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Noel Furlong, Kevin O'Donovan and Brian Cuthbert at the Rebel Óg Coaching Benchmark 2020 Vision workshop. Picture: Denis Minihane.
Noel Furlong, Kevin O'Donovan and Brian Cuthbert at the Rebel Óg Coaching Benchmark 2020 Vision workshop. Picture: Denis Minihane.
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Cork needed fresh voices at the heart of the GAA and Kevin O'Donovan offers exactly that

WHEN Arsenal football club had their AGM a few weeks back the difference in mood between the top table of directors and the shareholders was pretty remarkable, yet not hugely surprising.

The directors painted a picture of media agendas and described the club as overachieving; the fans protested the sense of staleness and lack of any appetite for change and the overwhelming feel of a club without a real direction.

Arsenal manager Arsene Wenger and Hector Bellerin during a training session. Picture: Adam Davy/PA Wire
Arsenal manager Arsene Wenger and Hector Bellerin during a training session. Picture: Adam Davy/PA Wire

Basically, they had very differing viewpoints on what constitutes success. The owners pointed to the new stadium, winning an FA Cup, being stable and involved where it all matters, and yet anybody who’s watched Arsenal over any sort of period recently knows there’s something not right when the same mistakes keep happening without being rectified or without even being recognised really as being the same mistakes over and again.

There was something that rang a similar bell last week when Cork GAA made some figures public on the Páirc Uí Chaoimh revamp that led to some very different takes. The county board referenced a fairly hefty shortfall in funds, immediately offered potential ways of maybe making up the difference and declared the whole thing nothing to be making a fuss over.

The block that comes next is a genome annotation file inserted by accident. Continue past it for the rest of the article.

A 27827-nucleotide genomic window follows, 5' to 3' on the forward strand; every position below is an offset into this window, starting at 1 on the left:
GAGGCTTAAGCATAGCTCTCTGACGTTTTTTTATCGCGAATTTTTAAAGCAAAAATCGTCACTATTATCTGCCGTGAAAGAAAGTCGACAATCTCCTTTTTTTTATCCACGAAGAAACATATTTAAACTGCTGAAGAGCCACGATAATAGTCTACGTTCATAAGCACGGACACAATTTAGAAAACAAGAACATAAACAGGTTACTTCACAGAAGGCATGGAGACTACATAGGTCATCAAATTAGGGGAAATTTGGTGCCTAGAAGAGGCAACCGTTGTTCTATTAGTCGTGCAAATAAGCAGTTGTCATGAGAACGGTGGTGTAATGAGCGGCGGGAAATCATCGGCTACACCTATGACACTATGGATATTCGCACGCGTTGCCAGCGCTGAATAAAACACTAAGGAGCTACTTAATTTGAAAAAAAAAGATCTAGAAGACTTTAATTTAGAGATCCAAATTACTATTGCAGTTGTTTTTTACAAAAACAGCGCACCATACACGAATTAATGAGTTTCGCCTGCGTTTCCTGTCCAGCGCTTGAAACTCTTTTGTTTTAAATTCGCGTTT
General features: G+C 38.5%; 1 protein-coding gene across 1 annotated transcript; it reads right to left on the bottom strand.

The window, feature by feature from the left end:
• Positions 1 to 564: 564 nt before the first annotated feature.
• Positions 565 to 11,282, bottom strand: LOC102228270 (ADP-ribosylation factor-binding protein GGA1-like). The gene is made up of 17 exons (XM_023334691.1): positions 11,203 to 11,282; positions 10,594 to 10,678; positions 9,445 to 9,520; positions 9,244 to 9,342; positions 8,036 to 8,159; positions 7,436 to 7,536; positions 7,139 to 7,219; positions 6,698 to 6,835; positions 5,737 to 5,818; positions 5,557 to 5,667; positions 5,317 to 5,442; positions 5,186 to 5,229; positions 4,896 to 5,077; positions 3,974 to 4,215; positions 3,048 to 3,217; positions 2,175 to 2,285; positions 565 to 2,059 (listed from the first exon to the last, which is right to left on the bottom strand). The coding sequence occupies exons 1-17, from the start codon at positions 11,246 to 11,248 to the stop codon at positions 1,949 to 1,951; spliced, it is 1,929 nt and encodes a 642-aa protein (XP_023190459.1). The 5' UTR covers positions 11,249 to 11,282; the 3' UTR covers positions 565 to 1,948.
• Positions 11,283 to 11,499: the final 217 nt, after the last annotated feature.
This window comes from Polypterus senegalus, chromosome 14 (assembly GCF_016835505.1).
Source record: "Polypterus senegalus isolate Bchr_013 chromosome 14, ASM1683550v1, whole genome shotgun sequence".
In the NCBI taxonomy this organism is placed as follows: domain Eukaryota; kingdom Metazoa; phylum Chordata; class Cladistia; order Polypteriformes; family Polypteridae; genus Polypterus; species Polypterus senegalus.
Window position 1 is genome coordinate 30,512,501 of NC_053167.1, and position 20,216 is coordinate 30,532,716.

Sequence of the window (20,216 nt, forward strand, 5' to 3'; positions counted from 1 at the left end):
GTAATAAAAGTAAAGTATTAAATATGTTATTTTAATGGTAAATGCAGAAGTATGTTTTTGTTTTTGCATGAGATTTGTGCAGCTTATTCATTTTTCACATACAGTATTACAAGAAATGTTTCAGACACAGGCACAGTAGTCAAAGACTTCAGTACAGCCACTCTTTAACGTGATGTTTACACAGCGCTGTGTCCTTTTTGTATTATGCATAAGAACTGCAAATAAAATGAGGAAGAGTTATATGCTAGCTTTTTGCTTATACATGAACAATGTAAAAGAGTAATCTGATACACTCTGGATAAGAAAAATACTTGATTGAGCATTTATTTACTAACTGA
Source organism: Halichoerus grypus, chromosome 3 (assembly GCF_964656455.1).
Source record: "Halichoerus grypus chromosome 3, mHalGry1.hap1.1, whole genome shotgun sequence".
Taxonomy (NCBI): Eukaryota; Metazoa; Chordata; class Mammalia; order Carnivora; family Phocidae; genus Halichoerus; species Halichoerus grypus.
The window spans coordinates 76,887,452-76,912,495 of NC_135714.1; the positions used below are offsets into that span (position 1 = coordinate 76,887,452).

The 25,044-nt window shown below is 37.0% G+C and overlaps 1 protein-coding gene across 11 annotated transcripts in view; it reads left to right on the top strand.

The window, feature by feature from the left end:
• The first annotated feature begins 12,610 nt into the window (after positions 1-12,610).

Picture: Larry Cummins
Picture: Larry Cummins

The Cork GAA public sighed, added it to the list of questions they’re sinking under right now and to the general divisiveness of what ought to have been a straight-forward enough feelgood project.

You’d have to be a curmudgeon not to acknowledge the stadium is impressive. A cost overrun happens in more or less every stadium build.

And yet, there are people inside Cork GAA circles and the general public who reckon there was better money to be spent elsewhere, who could point out what schools and more coaches could have achieved with a fraction of funding or what kind of focus was lost to more pressing issues with the distraction of the Páirc.

James Masters tweeted the shame of having to sell land when land is exactly what could be used for a Centre of Excellence that’d allow space for all Cork teams. It’s not just the Páirc and more than anything it’s just the latest disconnect between those in charge in Cork GAA and those in the clubs and involved around the county and pretty much everybody else outside the top table.

The Cork footballers had to go fundraising in order to equip themselves with the preparation necessary to compete with the elite counties. The county championships need overhauling.

The idea of Cork GAA isn’t a pleasant one and it’s hard to get away from the idea that it’s been left behind by the more progressive counties for some time now.

The core idea of what a board has to do has shifted from running off fixtures and balancing books to providing the right culture for players and clubs and inter-county teams to develop to their best in a really competitive environment, to either develop the expertise or be willing to pass on the responsibility to someone with the right skillset.

There are opportunities to change, of course. Tracy Kennedy’s appointment as chairperson at convention on Sunday was a changing of the guard in many ways and ought to allow some fresh ideas and energies to emerge.

One of the success stories on the field has been the emergence of some very decent young hurlers from the development squads and from talking to coaches and conditioning staff involved with the academy system, this has been Kevin O’Donovan’s influence in a big way as coaching officer. 

O’Donovan has implemented some serious ideas from U14 to U17 and it’s hard to talk to anybody who’s gotten involved with teams or committees, from Noel Furlong to Wesley O’Brien to John Allen, who won’t mention him as one of the most impressive and progressive characters on Leeside.

Kevin O'Donovan, Cork vice chairman, with his wife Adriana. Picture: Jim Coughlan.
Kevin O'Donovan, Cork vice chairman, with his wife Adriana. Picture: Jim Coughlan.

Now he's come in as the vice-chair. He might not have all the answers but he has the right questions and it’s be a step in the right direction for him to be a major player in the evolution of what Cork GAA must do.

Last summer Arsenal won the FA Cup and the board decided they were happy to stick with their manager when a new start would surely have indicated the necessary shift in mentality; things haven’t really improved or changed all that much.